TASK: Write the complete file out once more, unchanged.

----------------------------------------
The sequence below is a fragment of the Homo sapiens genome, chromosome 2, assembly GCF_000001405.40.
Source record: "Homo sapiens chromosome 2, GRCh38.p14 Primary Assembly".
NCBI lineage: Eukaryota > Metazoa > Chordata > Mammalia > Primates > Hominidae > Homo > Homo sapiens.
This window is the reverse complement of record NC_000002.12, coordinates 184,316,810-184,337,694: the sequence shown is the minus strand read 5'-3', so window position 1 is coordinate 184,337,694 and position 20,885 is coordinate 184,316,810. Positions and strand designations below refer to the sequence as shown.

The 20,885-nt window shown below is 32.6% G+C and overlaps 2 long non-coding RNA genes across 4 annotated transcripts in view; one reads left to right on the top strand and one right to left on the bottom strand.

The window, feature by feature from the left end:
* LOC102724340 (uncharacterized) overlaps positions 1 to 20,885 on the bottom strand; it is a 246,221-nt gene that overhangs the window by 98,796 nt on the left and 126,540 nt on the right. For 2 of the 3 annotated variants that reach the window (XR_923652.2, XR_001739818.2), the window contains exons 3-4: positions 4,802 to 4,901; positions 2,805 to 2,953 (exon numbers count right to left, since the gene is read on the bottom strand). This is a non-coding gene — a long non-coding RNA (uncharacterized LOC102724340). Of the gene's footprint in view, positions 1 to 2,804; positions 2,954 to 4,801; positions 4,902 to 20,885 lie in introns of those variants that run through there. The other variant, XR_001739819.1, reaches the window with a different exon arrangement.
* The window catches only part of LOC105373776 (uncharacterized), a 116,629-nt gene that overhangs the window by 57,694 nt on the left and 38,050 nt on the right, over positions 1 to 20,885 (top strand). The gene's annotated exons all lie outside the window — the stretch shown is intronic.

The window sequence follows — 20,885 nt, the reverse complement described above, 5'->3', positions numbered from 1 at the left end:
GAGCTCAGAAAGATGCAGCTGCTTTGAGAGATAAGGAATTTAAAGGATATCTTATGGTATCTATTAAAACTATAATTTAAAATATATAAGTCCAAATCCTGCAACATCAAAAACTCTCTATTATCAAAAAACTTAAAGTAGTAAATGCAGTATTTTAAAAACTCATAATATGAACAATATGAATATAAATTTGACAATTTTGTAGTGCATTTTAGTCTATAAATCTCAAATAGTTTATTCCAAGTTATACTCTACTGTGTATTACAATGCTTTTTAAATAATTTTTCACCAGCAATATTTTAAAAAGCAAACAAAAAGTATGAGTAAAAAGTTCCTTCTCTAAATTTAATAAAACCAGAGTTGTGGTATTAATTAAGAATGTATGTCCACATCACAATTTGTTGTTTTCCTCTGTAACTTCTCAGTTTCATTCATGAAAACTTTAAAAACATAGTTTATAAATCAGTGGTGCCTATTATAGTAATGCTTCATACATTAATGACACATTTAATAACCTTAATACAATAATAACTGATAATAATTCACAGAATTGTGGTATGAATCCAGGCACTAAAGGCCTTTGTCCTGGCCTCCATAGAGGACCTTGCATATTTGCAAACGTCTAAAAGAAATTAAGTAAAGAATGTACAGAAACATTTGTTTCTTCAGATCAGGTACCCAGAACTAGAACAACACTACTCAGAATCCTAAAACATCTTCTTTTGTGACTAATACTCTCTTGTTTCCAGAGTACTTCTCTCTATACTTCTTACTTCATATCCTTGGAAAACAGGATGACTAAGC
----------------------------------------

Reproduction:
The sequence below is a fragment of the Homo sapiens genome, chromosome 2, assembly GCF_000001405.40.
Source record: "Homo sapiens chromosome 2, GRCh38.p14 Primary Assembly".
NCBI lineage: Eukaryota > Metazoa > Chordata > Mammalia > Primates > Hominidae > Homo > Homo sapiens.
This window is the reverse complement of record NC_000002.12, coordinates 184,316,810-184,337,694: the sequence shown is the minus strand read 5'-3', so window position 1 is coordinate 184,337,694 and position 20,885 is coordinate 184,316,810. Positions and strand designations below refer to the sequence as shown.

The 20,885-nt window shown below is 32.6% G+C and overlaps 2 long non-coding RNA genes across 4 annotated transcripts in view; one reads left to right on the top strand and one right to left on the bottom strand.

The window, feature by feature from the left end:
* LOC102724340 (uncharacterized) overlaps positions 1 to 20,885 on the bottom strand; it is a 246,221-nt gene that overhangs the window by 98,796 nt on the left and 126,540 nt on the right. For 2 of the 3 annotated variants that reach the window (XR_923652.2, XR_001739818.2), the window contains exons 3-4: positions 4,802 to 4,901; positions 2,805 to 2,953 (exon numbers count right to left, since the gene is read on the bottom strand). This is a non-coding gene — a long non-coding RNA (uncharacterized LOC102724340). Of the gene's footprint in view, positions 1 to 2,804; positions 2,954 to 4,801; positions 4,902 to 20,885 lie in introns of those variants that run through there. The other variant, XR_001739819.1, reaches the window with a different exon arrangement.
* The window catches only part of LOC105373776 (uncharacterized), a 116,629-nt gene that overhangs the window by 57,694 nt on the left and 38,050 nt on the right, over positions 1 to 20,885 (top strand). The gene's annotated exons all lie outside the window — the stretch shown is intronic.

The window sequence follows — 20,885 nt, the reverse complement described above, 5'->3', positions numbered from 1 at the left end:
GAGCTCAGAAAGATGCAGCTGCTTTGAGAGATAAGGAATTTAAAGGATATCTTATGGTATCTATTAAAACTATAATTTAAAATATATAAGTCCAAATCCTGCAACATCAAAAACTCTCTATTATCAAAAAACTTAAAGTAGTAAATGCAGTATTTTAAAAACTCATAATATGAACAATATGAATATAAATTTGACAATTTTGTAGTGCATTTTAGTCTATAAATCTCAAATAGTTTATTCCAAGTTATACTCTACTGTGTATTACAATGCTTTTTAAATAATTTTTCACCAGCAATATTTTAAAAAGCAAACAAAAAGTATGAGTAAAAAGTTCCTTCTCTAAATTTAATAAAACCAGAGTTGTGGTATTAATTAAGAATGTATGTCCACATCACAATTTGTTGTTTTCCTCTGTAACTTCTCAGTTTCATTCATGAAAACTTTAAAAACATAGTTTATAAATCAGTGGTGCCTATTATAGTAATGCTTCATACATTAATGACACATTTAATAACCTTAATACAATAATAACTGATAATAATTCACAGAATTGTGGTATGAATCCAGGCACTAAAGGCCTTTGTCCTGGCCTCCATAGAGGACCTTGCATATTTGCAAACGTCTAAAAGAAATTAAGTAAAGAATGTACAGAAACATTTGTTTCTTCAGATCAGGTACCCAGAACTAGAACAACACTACTCAGAATCCTAAAACATCTTCTTTTGTGACTAATACTCTCTTGTTTCCAGAGTACTTCTCTCTATACTTCTTACTTCATATCCTTGGAAAACAGGATGACTAAGC